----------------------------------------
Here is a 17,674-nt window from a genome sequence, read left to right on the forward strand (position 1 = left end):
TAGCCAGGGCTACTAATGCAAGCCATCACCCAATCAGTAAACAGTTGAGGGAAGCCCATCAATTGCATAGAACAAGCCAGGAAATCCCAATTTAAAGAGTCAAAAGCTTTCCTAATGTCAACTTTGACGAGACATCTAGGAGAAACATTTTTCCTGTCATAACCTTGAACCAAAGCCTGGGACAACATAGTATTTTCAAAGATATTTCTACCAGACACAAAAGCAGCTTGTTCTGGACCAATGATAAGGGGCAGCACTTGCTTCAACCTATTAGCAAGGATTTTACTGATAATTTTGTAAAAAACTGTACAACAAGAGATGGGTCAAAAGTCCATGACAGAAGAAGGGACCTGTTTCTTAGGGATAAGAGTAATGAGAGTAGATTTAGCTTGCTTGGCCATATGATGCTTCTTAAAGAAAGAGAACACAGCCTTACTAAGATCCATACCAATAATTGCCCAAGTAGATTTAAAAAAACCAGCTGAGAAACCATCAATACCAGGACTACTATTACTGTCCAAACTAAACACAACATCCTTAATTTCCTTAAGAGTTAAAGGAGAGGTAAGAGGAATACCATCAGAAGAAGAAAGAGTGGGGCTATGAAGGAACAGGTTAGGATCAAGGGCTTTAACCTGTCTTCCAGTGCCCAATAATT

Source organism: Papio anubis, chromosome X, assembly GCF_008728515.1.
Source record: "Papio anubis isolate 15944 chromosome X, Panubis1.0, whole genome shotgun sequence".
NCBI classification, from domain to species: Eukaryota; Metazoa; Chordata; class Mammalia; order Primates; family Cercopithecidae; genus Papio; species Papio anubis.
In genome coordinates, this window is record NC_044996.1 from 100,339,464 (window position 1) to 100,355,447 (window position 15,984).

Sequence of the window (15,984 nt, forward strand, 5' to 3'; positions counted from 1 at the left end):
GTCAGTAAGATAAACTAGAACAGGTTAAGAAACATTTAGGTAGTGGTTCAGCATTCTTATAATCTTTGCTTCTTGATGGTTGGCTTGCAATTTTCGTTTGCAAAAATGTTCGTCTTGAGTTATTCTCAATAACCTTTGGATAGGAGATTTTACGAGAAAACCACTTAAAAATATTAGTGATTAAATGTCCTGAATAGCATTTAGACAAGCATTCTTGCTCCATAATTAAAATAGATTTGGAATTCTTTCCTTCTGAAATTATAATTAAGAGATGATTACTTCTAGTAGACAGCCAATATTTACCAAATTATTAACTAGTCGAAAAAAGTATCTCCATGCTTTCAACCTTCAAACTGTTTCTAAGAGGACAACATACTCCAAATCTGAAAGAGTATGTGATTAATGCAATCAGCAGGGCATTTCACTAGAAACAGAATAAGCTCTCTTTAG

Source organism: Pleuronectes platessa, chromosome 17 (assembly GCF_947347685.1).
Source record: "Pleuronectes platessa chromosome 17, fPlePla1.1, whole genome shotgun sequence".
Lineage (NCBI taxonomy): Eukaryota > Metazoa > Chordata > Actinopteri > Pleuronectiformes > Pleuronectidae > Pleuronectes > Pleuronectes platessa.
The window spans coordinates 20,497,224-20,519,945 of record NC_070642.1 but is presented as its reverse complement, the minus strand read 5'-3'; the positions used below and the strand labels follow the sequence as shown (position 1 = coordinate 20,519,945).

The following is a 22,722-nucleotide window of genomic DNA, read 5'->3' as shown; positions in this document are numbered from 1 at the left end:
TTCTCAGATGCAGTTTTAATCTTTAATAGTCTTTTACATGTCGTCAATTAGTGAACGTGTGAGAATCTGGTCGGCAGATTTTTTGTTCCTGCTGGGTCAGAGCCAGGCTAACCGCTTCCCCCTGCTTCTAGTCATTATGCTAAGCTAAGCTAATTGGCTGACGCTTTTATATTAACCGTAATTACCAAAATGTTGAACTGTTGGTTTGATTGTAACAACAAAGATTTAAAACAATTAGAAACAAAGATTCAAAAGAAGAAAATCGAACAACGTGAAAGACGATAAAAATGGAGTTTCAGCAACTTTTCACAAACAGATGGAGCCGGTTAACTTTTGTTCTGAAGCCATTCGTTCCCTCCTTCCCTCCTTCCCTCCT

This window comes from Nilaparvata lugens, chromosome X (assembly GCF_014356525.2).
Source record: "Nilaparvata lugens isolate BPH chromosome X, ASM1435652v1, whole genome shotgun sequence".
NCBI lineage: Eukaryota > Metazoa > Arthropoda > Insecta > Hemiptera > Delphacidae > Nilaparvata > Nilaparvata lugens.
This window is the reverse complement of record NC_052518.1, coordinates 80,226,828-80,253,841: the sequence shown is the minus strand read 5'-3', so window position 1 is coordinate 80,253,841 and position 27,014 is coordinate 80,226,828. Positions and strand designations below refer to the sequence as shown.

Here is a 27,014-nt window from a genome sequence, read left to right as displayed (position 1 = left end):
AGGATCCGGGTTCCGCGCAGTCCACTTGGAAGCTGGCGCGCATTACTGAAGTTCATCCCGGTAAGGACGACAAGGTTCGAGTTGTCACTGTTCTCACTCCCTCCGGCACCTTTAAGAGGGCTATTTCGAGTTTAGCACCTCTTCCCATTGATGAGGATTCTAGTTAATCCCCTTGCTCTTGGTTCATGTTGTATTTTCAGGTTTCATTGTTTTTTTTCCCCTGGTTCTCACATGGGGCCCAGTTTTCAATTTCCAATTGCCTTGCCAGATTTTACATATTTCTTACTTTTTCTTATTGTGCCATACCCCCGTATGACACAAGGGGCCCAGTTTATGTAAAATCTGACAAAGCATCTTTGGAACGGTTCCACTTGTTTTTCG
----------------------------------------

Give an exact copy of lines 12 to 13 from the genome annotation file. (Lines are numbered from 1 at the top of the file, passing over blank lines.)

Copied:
The window spans coordinates 20,497,224-20,519,945 of record NC_070642.1 but is presented as its reverse complement, the minus strand read 5'-3'; the positions used below and the strand labels follow the sequence as shown (position 1 = coordinate 20,519,945).

The following is a 22,722-nucleotide window of genomic DNA, read 5'->3' as shown; positions in this document are numbered from 1 at the left end: